The drivers of education
The need for jobs has driven education since the birth of apprenticeship programs in the Middle East four millennia ago. Apprenticeship remained the dominant model of education until the advent of the industrial revolution, when apprenticeship no longer matched growing needs for workers just-enough capable to handle repetitive work plus some with specialized new trainable skills like bookkeeping and shopwork. A period of emphasis on career and technical education ensued. Once formal education became a social and legislative requirement for a majority of children, curricula wars erupted between the conflicting goals of content and pedagogy. These wars have been with us in some form ever since.
Whatever you think about the relative merits of “traditionalist” and “progressive” approaches to education (see Tom Loveless’s The Curriculum Wars for a good overview), the key cultural reason why broadcast methods remain firmly embedded in our children’s education is the sheer quantity of knowledge that society—for whatever reasons—is determined to cram into young heads during formal education. As the brief history above illustrates, we now require young adults to absorb a staggering diversity and quantity of topics compared to our expectations of the past.
As a result, there is no way to teach this added knowledge experientially in the time available. It took centuries for some of our brightest minds to formulate the algebra that today we routinely teach to eleven-year-olds! While we have probably developed better paths and techniques for sharing this educational content, any increased efficiency in delivery has not kept pace with the massive increase in expected knowledge mastery.
Why meetings perpetuate broadcast education
It is this significant cultural imposition that requires us to use primarily broadcast methods to educate our young in school. The mistake we make is to assume that the broadcast learning we received as kids should continue into adulthood. This is why meetings continue to concentrate on broadcast learning modes. Every one of us is conditioned by an overwhelming exposure to broadcast teaching in our youth.
Receiving specialized adult learning from an expert made sense for human history up until the industrial age. Now that information is moving into systems outside our brains, we have an urgent need to use adult learning modalities that do not concentrate on packing information into our heads. Instead, we’ll find that most of what we need to learn to do our jobs today is based on working informally and creatively with novel problems with solutions that need just-in-time information from our peers.
We find it hard to stop conference lecturing because it’s the dominant learning modality during our formal education before adulthood. Being taught in school, however inefficiently, via lecture about the amazing things humans have created, discovered, and invented indoctrinates us to believe that lecturing is the normal way to learn. That’s why we continue to inflict lecturing on conference audiences. It’s what we’re used to. Sadly, we’re mostly unfamiliar with alternative and more effective learning modalities that are more and more important in today’s world.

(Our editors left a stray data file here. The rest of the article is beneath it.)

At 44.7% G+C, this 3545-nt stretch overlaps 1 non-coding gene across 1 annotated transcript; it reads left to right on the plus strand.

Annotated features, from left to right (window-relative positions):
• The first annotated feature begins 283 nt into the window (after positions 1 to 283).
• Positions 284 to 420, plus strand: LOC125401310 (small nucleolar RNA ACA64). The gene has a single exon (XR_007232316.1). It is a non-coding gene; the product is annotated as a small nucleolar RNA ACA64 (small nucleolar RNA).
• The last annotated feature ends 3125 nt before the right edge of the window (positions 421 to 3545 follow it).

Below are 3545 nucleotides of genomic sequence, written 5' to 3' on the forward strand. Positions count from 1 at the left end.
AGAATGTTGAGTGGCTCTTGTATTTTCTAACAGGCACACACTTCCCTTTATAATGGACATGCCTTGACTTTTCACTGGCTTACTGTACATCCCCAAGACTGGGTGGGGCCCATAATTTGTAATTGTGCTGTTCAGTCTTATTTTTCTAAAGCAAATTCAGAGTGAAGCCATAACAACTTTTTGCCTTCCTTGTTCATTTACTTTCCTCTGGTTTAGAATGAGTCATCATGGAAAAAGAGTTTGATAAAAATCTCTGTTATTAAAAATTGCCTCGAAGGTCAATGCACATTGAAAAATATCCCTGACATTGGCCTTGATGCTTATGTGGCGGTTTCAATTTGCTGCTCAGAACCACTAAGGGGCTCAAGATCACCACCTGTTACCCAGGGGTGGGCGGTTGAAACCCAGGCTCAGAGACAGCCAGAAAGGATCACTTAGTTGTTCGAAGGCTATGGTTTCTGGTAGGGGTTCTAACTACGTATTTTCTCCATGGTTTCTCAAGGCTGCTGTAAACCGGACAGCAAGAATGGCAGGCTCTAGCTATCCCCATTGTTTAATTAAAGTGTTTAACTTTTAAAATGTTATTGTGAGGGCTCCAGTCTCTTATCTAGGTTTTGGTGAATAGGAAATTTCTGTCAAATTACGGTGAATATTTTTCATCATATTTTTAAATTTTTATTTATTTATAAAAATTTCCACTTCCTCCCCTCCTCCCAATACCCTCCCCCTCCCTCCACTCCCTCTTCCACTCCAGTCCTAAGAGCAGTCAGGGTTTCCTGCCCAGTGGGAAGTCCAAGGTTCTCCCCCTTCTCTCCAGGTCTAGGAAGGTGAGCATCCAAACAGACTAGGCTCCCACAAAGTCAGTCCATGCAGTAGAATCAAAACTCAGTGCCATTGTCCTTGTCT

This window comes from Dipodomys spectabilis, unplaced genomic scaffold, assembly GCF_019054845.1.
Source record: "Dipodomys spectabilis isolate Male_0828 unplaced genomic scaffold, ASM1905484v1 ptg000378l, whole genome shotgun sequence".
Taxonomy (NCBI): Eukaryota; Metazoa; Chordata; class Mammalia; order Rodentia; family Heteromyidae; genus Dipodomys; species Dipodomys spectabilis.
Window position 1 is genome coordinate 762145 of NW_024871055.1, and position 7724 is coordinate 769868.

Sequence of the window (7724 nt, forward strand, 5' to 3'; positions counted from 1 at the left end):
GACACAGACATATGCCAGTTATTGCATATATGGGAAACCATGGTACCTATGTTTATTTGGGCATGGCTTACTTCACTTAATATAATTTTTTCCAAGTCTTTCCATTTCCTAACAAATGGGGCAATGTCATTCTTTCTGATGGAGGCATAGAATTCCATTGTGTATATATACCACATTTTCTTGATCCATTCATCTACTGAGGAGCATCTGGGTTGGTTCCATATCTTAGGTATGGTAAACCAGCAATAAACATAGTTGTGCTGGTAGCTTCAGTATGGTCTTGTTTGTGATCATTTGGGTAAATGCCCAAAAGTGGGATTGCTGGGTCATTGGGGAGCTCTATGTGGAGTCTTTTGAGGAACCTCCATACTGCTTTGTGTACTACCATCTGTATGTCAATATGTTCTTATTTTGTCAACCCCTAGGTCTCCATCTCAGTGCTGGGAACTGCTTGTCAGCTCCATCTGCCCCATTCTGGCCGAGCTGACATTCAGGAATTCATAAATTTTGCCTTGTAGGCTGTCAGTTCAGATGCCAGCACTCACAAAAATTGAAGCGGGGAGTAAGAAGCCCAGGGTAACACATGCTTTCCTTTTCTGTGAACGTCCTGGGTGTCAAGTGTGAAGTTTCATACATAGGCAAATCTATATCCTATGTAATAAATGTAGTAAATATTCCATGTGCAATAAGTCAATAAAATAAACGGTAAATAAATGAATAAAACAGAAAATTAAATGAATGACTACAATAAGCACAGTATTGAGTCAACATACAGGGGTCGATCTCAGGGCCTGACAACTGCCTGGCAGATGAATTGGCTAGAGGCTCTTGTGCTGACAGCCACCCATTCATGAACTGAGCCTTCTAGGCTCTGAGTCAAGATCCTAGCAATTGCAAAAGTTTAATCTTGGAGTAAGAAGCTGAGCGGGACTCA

Yes, meetings are a mess!
If you’d like to read more about the ideas shared here, and also learn about how to make meetings powerful places for learning, connection, engagement, community-building, and action, check out my book The Power of Participation.
There are many models of how people behave in groups, and each of them is useful in certain contexts. In the context of organizing and running a conference, I tend to employ an organic model, in which group members are seen in terms of their uniqueness, rather than categorized by their roles. An organic point of view allows and encourages people to find ways to work together in a variety of complex situations, and leads toward problem-solving that benefits everyone.
For example a conference steering committee I coordinated was offered the option of engaging a well-known, desired keynote speaker for a conference to be held in six months. Initially, his appearance fee was more than our budget could handle, but at the last minute he suggested appearing virtually, giving his presentation on a large video screen, at an affordable fee. We needed to quickly find out whether the conference site could support a virtual presentation.
If we had been using a linear approach to group organization, we would have already chosen the steering committee member responsible for technical issues and it would be her job to resolve this issue. If she were busy or sick, I’d have had to poll the other committee members for help and ask someone to take on additional work. In this case, our committee was comfortable with an organic approach, so I sent a request for help to all the steering committee members, most of whom had some technical expertise.
Because the committee culture was one of staying flexible in the face of unexpected circumstances, cooperatively working together to solve problems, and respecting each member’s unique constraints and contributions, I didn’t worry about treading on anyone’s toes by sending out a general request for help. The outcome: One of the committee members had some free time and immediately offered his expertise, while another, the speaker liaison, told us he thought the speaker would have the information we needed and would check with him.
How do you build this kind of culture for your conference organizing team? This brings us to the question of what leadership means in the context of organizing and running a conference. Every book on leadership has a different approach; here’s what fits for me.
Author and polymath Jerry Weinberg describes organic leadership as leading the process rather than people. “Leading people requires that they relinquish control over their lives. Leading the process is responsive to people, giving them choices and leaving them in control.” Jerry’s resulting definition of leadership is “the process of creating an environment in which people become empowered.” This is what I try to elicit when working with a conference organizing team.